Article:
Sunday, August 25, 2013

Nonfiction Monday: A Chameleon's Life

A Chameleon's Life
written by Ellen Lawrence
2013 (Bearport Publishing)
Source: Orange County Public Library

Check out Nonfiction Monday at Stacking Books

Sylvie lives on Madagascar, which is lies off the coast of Africa in the Indian Ocean. She is keeping a diary of observing one of her favorite animals. This is the only place in the world that you will find panther chameleons in the wild. The male chameleon grows to about 20 inches while the female will about half that size. The most well known feature of a chameleon, it's changing colors, are used to show feelings and attract mates. The male on page 7 is orange, green, black, and white. It's a pretty spectacular light show. One interesting note from the book is the changing of the color of the female after she has mated. This tells male chameleons that she is no longer interested in them and getting ready to lay eggs. This sounds a lot easier and more practical than when my wife and I went to Babies R' Us and shot a device at UPC codes to list what we thought we needed for our upcoming newborn, but I digress. After laying 10 to 50 eggs on the ground and covering them up with dirt and leaves, the female will leave the eggs and never see them again. Sometime between 6 and 13 months, the babies will hatch from the eggs. A picture on pages 14 and 15 is unique in my reading of animal books. These babies will quickly make their way up the trees and march on toward adulthood. The lifespan of a panther chameleon is two years. The coolest fact in the book is that the panther chameleon's tongue is about one and a half times the length of its body. You'll see a great picture of this tongue in action on page 19.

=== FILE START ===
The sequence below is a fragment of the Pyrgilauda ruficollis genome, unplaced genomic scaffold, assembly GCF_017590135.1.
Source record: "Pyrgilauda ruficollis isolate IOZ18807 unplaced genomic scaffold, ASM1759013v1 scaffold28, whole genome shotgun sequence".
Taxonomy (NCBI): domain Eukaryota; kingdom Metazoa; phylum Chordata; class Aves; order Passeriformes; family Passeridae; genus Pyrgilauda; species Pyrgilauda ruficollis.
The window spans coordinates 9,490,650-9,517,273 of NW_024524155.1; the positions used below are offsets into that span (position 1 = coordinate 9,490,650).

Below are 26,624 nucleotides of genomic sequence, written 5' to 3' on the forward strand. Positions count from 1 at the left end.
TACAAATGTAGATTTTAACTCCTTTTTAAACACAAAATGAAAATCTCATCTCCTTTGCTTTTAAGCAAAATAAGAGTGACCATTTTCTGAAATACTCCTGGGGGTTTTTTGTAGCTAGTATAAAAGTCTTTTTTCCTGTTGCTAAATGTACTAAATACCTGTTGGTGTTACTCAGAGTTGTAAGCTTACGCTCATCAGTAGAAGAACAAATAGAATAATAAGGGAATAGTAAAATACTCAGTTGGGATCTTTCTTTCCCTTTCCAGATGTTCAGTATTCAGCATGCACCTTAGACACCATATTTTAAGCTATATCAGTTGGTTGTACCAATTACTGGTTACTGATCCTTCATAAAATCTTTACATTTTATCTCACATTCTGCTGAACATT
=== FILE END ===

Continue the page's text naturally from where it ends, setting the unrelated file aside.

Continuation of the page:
Chameleons are fascinating creatures. If you want to see great action photos and learn interesting facts about the panther chameleon, find a copy of A Chameleon's Life. The text in this book is fairly simple which makes it a good choice for second graders and older reluctant readers. One fun activity would be to ask students to think about what colors they would choose to show different emotions like a chameleon.

3 comments:

  1. I have always been fascinated about how babies born without their mother's protection have this uncanny instinct for survival. DD will love reading the fact about the tongue. Great find! I am off to find this at the library. Thanks for sharing at Non Fiction Mondays.
    -Reshama @Stackingbooks.com

    ReplyDelete
  2. Cool - I love it that the females can signal "no interest in any of youse guys"....

    ReplyDelete
  3. Looks like a great book. We love chameleons around here! I'd like to invite you to join my all-things-books-and-literacy link-up party, Booknificent Thursday, held each Thursday at mommynificent.com. We'd love to have you join our little reading community!
    Tina

    ReplyDelete